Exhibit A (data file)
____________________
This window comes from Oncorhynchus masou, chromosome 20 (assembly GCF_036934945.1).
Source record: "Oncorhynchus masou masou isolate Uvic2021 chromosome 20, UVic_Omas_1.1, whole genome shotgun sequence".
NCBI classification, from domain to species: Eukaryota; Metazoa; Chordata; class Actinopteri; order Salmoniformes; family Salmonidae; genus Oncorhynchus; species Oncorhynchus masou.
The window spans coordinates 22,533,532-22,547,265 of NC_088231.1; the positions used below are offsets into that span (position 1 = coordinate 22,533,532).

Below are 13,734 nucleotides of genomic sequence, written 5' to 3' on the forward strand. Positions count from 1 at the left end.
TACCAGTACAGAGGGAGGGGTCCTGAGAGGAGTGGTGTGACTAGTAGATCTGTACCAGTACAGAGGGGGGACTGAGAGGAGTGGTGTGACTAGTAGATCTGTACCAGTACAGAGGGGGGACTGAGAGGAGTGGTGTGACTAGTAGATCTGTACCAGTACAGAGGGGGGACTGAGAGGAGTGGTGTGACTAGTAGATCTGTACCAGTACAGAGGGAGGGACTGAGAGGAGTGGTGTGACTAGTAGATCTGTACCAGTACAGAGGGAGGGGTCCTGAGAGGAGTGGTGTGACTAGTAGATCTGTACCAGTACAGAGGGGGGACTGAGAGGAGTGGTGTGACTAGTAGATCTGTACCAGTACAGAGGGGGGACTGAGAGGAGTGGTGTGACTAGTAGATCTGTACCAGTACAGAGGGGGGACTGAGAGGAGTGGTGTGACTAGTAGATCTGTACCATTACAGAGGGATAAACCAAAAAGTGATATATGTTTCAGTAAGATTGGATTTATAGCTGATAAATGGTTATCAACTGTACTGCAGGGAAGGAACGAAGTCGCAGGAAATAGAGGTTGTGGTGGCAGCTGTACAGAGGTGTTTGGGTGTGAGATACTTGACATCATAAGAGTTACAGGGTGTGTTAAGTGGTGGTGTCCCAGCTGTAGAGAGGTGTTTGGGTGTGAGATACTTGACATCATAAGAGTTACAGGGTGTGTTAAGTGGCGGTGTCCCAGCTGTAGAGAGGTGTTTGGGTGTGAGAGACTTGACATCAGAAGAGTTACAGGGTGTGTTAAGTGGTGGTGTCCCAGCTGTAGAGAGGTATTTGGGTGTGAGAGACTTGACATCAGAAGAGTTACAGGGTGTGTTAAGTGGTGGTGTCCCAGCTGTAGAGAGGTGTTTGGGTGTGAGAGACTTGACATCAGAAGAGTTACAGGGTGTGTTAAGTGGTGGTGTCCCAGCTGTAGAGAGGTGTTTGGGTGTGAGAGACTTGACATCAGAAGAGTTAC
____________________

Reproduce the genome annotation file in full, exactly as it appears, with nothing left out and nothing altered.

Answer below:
This window comes from Oncorhynchus masou, chromosome 20 (assembly GCF_036934945.1).
Source record: "Oncorhynchus masou masou isolate Uvic2021 chromosome 20, UVic_Omas_1.1, whole genome shotgun sequence".
NCBI classification, from domain to species: Eukaryota; Metazoa; Chordata; class Actinopteri; order Salmoniformes; family Salmonidae; genus Oncorhynchus; species Oncorhynchus masou.
The window spans coordinates 22,533,532-22,547,265 of NC_088231.1; the positions used below are offsets into that span (position 1 = coordinate 22,533,532).

Below are 13,734 nucleotides of genomic sequence, written 5' to 3' on the forward strand. Positions count from 1 at the left end.
TACCAGTACAGAGGGAGGGGTCCTGAGAGGAGTGGTGTGACTAGTAGATCTGTACCAGTACAGAGGGGGGACTGAGAGGAGTGGTGTGACTAGTAGATCTGTACCAGTACAGAGGGGGGACTGAGAGGAGTGGTGTGACTAGTAGATCTGTACCAGTACAGAGGGGGGACTGAGAGGAGTGGTGTGACTAGTAGATCTGTACCAGTACAGAGGGAGGGACTGAGAGGAGTGGTGTGACTAGTAGATCTGTACCAGTACAGAGGGAGGGGTCCTGAGAGGAGTGGTGTGACTAGTAGATCTGTACCAGTACAGAGGGGGGACTGAGAGGAGTGGTGTGACTAGTAGATCTGTACCAGTACAGAGGGGGGACTGAGAGGAGTGGTGTGACTAGTAGATCTGTACCAGTACAGAGGGGGGACTGAGAGGAGTGGTGTGACTAGTAGATCTGTACCATTACAGAGGGATAAACCAAAAAGTGATATATGTTTCAGTAAGATTGGATTTATAGCTGATAAATGGTTATCAACTGTACTGCAGGGAAGGAACGAAGTCGCAGGAAATAGAGGTTGTGGTGGCAGCTGTACAGAGGTGTTTGGGTGTGAGATACTTGACATCATAAGAGTTACAGGGTGTGTTAAGTGGTGGTGTCCCAGCTGTAGAGAGGTGTTTGGGTGTGAGATACTTGACATCATAAGAGTTACAGGGTGTGTTAAGTGGCGGTGTCCCAGCTGTAGAGAGGTGTTTGGGTGTGAGAGACTTGACATCAGAAGAGTTACAGGGTGTGTTAAGTGGTGGTGTCCCAGCTGTAGAGAGGTATTTGGGTGTGAGAGACTTGACATCAGAAGAGTTACAGGGTGTGTTAAGTGGTGGTGTCCCAGCTGTAGAGAGGTGTTTGGGTGTGAGAGACTTGACATCAGAAGAGTTACAGGGTGTGTTAAGTGGTGGTGTCCCAGCTGTAGAGAGGTGTTTGGGTGTGAGAGACTTGACATCAGAAGAGTTAC